Addressing Denial Through Self-Examination: Mind, Body, Soul

A man in a suit stares at his reflection while touching the mirror.Denial, sometimes referred to as an acronym for “Don’t Even KNow I Am Lying,” is one of the most common defense mechanisms. Denial is widely recognized in mental health fields, and it is relevant in experiences of witnessing, inflicting, and/or surviving trauma. While denial can be quite effective in the short-term, it is often harmful in the long-term. Staying stuck in denial interferes with change.

WHAT IS DENIAL?

Denial is the refusal to accept reality in order to protect yourself from a painful event, thought, or feeling. It is a defense mechanism that gives you time to adjust to distressing life situations.

Denial can be present for anything that evokes vulnerability or threatens your sense of control. This could be illness, racism, addiction, anger issues, financial problems, or relationship conflicts. You can be in denial around something happening directly to you or something happening to another person. Denial can occur on an individual level and also on broader system levels, such as in family, social, or cultural contexts.

Denial is universal— everyone perceives events through personal bias. Yet the process of denial is complex, and it is (at least initially) mostly implicit and unconscious. However, you can recognize and challenge denial through an ongoing process of radical honesty and self-examination. This process can give you insight or encourage movement if you are stuck.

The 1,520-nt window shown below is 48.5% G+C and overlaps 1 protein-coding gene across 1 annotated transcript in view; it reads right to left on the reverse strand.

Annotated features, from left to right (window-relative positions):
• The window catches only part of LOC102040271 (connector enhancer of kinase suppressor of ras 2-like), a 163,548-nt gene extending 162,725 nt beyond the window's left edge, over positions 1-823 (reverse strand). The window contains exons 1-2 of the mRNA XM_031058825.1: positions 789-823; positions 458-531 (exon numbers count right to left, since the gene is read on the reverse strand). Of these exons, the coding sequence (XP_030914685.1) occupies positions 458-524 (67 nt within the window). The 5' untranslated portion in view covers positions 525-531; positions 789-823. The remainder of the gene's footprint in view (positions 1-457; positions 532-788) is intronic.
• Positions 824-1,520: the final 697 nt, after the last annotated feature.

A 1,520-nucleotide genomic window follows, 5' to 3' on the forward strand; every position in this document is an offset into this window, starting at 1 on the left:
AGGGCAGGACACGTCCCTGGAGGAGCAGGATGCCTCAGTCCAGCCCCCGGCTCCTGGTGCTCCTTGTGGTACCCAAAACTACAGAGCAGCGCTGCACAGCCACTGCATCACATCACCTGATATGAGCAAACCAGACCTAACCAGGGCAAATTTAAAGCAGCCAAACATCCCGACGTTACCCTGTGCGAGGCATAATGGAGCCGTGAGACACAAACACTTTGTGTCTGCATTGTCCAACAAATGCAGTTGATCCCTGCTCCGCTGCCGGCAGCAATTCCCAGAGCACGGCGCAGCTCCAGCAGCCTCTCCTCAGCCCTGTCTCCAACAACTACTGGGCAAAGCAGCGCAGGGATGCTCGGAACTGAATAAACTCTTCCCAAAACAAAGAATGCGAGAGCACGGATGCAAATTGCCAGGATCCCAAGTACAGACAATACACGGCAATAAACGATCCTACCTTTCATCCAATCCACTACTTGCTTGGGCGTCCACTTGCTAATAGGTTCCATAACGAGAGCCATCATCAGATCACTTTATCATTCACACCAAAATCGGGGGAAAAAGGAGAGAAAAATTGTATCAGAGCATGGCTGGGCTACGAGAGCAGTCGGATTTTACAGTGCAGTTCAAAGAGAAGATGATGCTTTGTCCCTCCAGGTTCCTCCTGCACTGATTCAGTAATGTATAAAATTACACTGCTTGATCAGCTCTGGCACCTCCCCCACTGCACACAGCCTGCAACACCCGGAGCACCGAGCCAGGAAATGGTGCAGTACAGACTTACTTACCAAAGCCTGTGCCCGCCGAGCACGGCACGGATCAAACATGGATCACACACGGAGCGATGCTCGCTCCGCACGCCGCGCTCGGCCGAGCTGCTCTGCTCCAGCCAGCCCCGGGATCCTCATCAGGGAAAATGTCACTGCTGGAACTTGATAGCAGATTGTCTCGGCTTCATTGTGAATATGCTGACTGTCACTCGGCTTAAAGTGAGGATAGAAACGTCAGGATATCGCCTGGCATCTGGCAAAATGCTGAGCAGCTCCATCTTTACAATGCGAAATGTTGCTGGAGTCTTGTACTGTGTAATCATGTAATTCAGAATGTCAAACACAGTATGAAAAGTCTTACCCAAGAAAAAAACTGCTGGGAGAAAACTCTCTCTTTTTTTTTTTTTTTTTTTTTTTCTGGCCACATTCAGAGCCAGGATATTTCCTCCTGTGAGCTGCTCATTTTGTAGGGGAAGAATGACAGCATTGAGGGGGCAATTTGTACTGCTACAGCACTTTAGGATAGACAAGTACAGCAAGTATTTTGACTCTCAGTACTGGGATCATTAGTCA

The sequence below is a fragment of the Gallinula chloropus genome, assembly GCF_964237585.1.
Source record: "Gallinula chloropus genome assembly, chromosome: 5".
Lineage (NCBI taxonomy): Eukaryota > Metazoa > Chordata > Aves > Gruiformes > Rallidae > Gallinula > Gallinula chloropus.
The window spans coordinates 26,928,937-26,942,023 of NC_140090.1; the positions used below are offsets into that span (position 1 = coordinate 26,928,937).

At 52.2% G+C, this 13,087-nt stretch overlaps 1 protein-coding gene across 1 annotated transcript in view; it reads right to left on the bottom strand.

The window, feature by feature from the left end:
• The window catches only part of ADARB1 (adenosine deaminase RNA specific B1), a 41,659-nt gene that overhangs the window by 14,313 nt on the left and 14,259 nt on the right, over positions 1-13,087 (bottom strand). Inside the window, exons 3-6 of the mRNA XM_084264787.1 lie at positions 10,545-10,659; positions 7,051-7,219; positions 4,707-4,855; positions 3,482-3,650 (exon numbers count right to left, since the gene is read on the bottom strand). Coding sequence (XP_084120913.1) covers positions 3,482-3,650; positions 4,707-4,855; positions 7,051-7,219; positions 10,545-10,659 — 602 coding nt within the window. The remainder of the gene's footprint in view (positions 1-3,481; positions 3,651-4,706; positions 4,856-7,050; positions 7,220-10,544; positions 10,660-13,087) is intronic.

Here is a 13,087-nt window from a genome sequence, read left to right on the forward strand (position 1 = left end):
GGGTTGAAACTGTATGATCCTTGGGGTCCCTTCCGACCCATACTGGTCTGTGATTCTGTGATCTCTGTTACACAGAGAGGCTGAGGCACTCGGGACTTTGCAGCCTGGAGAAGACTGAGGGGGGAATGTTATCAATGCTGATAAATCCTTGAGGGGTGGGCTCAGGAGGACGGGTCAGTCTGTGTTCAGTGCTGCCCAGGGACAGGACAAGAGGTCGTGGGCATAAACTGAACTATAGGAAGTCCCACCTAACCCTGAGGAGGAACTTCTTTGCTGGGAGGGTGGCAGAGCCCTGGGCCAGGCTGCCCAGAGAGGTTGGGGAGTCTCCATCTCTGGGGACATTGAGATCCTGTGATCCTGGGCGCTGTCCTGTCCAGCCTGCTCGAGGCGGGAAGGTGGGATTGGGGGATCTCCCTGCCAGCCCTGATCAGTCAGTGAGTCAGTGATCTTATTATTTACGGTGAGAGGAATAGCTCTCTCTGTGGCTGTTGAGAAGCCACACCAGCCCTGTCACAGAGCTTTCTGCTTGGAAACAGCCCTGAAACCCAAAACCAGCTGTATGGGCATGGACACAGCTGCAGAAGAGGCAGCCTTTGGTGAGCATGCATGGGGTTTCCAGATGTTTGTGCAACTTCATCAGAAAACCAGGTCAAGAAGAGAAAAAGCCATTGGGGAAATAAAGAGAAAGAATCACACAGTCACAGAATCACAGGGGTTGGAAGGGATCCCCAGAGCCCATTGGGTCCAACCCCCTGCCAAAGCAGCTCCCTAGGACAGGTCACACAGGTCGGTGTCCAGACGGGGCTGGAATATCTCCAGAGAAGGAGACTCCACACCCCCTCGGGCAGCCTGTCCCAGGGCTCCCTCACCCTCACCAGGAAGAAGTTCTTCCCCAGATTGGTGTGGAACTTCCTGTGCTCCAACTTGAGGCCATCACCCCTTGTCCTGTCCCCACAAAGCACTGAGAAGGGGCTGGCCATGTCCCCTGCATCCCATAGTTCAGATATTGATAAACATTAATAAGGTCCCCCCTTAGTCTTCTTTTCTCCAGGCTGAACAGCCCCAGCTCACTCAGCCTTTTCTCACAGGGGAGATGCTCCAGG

When undergoing self-examination, it often helps to use a holistic approach that includes mind, body, and soul.

Examining the MIND

Exploring your inner dialogue (self-talk) and outer dialogue are useful strategies in the self-examination of denial. Try to see if you are using cognitive distortions such as rationalizing, minimizing, and intellectualizing. These are used to alter the perception of reality, and they may suggest denial is ultimately at play.

Using the example of a conflict in a toxic relationship, consider the following:

  • Rationalizing: Explaining events with seemingly logical reasons, even if these are not true or appropriate, in an attempt to avoid the true explanation.
    • “If the house was clean, he would not have been upset with me.”
  • Minimizing: Downplaying the significance or consequences of an event or emotion.
    • “He only grabbed me when I was trying to leave.”
  • Intellectualizing: Focusing on practicalities in order to distract oneself from emotional thoughts.
    • “If he leaves me, I could spend more time with friends, do my favorite activities, travel more, etc.”

These cognitive distortions are indicators that you may be stuck in denial. Also be on the lookout phrases or keywords which may signal that you’re engaging in a cognitive bias:

  • “Yes, but…”
  • “I’m fine.”
  • “Anyways…”

Examining what is being thought or said is relevant in the self-examination of denial. Examining the unsaid is also important. Consider what you are avoiding. What are you refusing to think about? What will you not talk about? What situation, past or present, won’t be acknowledged? What facts won’t you face? Honestly examine what you fear, then evaluate the potential negative consequences of not taking action.

Examining the BODY

Numbness, disconnection, and/or dissociation often occur with denial. These symptoms are suggestive of a trauma reaction in the nervous system: the freeze response. Somatic awareness can be a useful tool in addressing denial and the freeze response. Increasing somatic awareness means learning to feel your body and making your visceral experience more conscious.